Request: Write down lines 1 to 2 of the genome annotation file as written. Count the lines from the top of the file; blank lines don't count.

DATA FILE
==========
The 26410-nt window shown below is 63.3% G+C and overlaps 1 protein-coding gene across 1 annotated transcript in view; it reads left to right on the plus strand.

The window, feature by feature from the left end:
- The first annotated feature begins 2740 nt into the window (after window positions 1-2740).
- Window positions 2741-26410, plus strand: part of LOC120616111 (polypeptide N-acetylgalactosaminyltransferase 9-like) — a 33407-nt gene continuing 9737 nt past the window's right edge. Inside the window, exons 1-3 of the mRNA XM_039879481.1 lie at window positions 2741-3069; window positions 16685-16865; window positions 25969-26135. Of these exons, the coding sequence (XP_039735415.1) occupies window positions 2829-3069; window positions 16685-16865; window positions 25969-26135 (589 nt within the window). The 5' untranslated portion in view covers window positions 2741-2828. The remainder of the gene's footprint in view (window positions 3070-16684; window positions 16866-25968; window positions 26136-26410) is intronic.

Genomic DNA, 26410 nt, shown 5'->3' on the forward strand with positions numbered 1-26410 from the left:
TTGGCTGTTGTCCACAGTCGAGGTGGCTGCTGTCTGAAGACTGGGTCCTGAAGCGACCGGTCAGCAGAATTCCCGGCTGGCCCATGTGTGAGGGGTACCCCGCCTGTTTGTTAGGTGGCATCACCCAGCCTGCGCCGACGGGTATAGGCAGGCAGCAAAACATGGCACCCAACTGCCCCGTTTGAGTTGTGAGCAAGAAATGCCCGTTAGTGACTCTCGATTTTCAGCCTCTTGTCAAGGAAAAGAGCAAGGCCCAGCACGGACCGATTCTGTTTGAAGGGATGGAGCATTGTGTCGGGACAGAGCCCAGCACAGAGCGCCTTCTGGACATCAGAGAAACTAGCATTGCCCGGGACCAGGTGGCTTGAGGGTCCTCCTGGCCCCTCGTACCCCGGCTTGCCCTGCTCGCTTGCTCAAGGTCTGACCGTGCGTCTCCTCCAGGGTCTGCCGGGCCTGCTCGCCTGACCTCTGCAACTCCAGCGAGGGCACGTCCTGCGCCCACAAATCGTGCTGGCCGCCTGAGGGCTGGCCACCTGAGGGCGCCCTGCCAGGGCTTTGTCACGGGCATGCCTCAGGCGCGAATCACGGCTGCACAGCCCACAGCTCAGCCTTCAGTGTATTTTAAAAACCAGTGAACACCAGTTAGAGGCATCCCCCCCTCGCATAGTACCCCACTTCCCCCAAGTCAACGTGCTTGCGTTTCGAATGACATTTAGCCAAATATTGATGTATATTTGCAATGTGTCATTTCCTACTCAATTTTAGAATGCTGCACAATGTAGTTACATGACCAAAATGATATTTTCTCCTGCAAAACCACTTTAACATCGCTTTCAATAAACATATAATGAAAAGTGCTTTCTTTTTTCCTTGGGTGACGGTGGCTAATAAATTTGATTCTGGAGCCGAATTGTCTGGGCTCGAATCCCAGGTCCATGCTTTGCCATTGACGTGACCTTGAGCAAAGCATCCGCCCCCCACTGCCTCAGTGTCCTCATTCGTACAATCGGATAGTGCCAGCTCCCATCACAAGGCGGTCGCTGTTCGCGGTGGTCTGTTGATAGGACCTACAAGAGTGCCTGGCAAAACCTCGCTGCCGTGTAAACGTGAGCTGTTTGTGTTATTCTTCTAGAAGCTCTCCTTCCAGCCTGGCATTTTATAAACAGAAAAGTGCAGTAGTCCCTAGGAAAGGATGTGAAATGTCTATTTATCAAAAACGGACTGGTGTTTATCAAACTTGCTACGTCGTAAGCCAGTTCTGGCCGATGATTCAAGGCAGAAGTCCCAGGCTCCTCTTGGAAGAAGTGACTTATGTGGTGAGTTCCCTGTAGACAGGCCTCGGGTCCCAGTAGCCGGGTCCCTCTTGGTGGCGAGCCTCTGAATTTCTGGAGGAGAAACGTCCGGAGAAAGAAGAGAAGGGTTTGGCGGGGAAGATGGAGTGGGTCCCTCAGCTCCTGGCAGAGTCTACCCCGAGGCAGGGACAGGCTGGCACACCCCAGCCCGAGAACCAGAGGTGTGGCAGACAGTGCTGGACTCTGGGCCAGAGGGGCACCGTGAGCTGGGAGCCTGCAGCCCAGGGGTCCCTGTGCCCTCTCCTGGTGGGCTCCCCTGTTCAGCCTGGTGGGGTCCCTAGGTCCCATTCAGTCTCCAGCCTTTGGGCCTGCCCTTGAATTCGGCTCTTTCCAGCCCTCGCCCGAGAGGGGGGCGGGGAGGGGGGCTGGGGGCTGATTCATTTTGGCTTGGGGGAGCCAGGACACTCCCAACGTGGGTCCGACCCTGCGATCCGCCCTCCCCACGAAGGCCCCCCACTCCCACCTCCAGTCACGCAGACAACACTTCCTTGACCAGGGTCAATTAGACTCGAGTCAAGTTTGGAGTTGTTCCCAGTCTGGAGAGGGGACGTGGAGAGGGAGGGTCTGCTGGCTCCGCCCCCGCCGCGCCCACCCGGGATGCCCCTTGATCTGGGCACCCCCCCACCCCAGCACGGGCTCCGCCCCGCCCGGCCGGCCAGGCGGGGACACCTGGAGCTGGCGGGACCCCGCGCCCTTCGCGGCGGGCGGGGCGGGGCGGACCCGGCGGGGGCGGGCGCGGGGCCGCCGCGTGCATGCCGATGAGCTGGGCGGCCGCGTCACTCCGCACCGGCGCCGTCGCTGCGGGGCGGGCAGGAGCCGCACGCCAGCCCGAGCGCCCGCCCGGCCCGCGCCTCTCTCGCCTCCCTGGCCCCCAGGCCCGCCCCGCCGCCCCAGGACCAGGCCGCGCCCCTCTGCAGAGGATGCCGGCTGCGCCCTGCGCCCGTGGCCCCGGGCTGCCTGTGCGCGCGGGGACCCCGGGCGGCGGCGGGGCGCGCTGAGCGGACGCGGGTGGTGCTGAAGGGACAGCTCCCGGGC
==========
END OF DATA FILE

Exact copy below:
The 26410-nt window shown below is 63.3% G+C and overlaps 1 protein-coding gene across 1 annotated transcript in view; it reads left to right on the plus strand.

The window, feature by feature from the left end: